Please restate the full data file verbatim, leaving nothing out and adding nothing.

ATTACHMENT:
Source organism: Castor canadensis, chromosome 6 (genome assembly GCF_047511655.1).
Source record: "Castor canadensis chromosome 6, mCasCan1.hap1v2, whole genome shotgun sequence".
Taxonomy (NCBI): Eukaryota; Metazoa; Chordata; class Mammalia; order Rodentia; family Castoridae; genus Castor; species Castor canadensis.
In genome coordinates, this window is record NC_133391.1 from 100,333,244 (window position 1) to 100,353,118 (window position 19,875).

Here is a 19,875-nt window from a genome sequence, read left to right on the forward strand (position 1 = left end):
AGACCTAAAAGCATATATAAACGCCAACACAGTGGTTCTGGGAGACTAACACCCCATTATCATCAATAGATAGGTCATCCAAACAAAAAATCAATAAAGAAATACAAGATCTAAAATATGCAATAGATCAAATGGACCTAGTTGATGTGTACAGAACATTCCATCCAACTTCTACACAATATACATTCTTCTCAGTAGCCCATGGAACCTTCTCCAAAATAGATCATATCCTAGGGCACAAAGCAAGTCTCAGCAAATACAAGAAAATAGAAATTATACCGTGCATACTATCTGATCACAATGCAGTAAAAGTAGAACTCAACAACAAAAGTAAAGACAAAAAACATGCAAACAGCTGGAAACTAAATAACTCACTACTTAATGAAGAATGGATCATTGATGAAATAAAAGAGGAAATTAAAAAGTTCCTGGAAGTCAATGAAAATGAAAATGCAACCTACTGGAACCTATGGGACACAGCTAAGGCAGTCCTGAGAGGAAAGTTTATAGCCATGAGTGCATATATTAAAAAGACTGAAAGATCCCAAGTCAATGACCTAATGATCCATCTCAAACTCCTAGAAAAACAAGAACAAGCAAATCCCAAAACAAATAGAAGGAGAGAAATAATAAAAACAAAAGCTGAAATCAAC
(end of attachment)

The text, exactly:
Source organism: Castor canadensis, chromosome 6 (genome assembly GCF_047511655.1).
Source record: "Castor canadensis chromosome 6, mCasCan1.hap1v2, whole genome shotgun sequence".
Taxonomy (NCBI): Eukaryota; Metazoa; Chordata; class Mammalia; order Rodentia; family Castoridae; genus Castor; species Castor canadensis.
In genome coordinates, this window is record NC_133391.1 from 100,333,244 (window position 1) to 100,353,118 (window position 19,875).

Here is a 19,875-nt window from a genome sequence, read left to right on the forward strand (position 1 = left end):
AGACCTAAAAGCATATATAAACGCCAACACAGTGGTTCTGGGAGACTAACACCCCATTATCATCAATAGATAGGTCATCCAAACAAAAAATCAATAAAGAAATACAAGATCTAAAATATGCAATAGATCAAATGGACCTAGTTGATGTGTACAGAACATTCCATCCAACTTCTACACAATATACATTCTTCTCAGTAGCCCATGGAACCTTCTCCAAAATAGATCATATCCTAGGGCACAAAGCAAGTCTCAGCAAATACAAGAAAATAGAAATTATACCGTGCATACTATCTGATCACAATGCAGTAAAAGTAGAACTCAACAACAAAAGTAAAGACAAAAAACATGCAAACAGCTGGAAACTAAATAACTCACTACTTAATGAAGAATGGATCATTGATGAAATAAAAGAGGAAATTAAAAAGTTCCTGGAAGTCAATGAAAATGAAAATGCAACCTACTGGAACCTATGGGACACAGCTAAGGCAGTCCTGAGAGGAAAGTTTATAGCCATGAGTGCATATATTAAAAAGACTGAAAGATCCCAAGTCAATGACCTAATGATCCATCTCAAACTCCTAGAAAAACAAGAACAAGCAAATCCCAAAACAAATAGAAGGAGAGAAATAATAAAAACAAAAGCTGAAATCAAC